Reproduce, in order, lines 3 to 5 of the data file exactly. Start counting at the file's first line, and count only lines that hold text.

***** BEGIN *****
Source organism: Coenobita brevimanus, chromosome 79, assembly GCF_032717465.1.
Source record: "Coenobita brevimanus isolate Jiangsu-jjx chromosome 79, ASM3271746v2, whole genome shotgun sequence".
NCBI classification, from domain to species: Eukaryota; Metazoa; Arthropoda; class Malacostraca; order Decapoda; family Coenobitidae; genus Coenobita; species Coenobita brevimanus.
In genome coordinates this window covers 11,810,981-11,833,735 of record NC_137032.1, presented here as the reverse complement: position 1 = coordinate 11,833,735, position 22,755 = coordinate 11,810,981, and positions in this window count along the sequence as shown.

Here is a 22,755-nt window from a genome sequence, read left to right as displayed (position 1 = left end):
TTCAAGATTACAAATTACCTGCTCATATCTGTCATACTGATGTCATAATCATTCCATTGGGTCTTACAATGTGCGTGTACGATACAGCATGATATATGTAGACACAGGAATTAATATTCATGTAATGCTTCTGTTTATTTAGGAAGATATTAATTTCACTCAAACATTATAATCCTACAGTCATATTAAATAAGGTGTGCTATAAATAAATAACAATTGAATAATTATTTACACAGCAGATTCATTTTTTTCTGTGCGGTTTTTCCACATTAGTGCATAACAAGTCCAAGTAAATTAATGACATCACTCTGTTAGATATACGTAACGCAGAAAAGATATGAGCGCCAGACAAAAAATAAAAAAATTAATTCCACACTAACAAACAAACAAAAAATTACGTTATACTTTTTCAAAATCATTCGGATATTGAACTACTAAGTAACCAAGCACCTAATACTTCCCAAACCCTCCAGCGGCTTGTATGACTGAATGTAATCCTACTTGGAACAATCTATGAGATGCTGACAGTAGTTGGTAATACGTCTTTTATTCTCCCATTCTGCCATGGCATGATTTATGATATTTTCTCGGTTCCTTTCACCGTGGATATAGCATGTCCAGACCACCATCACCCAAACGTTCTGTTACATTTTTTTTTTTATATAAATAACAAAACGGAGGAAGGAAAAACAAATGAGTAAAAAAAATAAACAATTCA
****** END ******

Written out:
NCBI classification, from domain to species: Eukaryota; Metazoa; Arthropoda; class Malacostraca; order Decapoda; family Coenobitidae; genus Coenobita; species Coenobita brevimanus.
In genome coordinates this window covers 11,810,981-11,833,735 of record NC_137032.1, presented here as the reverse complement: position 1 = coordinate 11,833,735, position 22,755 = coordinate 11,810,981, and positions in this window count along the sequence as shown.

Here is a 22,755-nt window from a genome sequence, read left to right as displayed (position 1 = left end):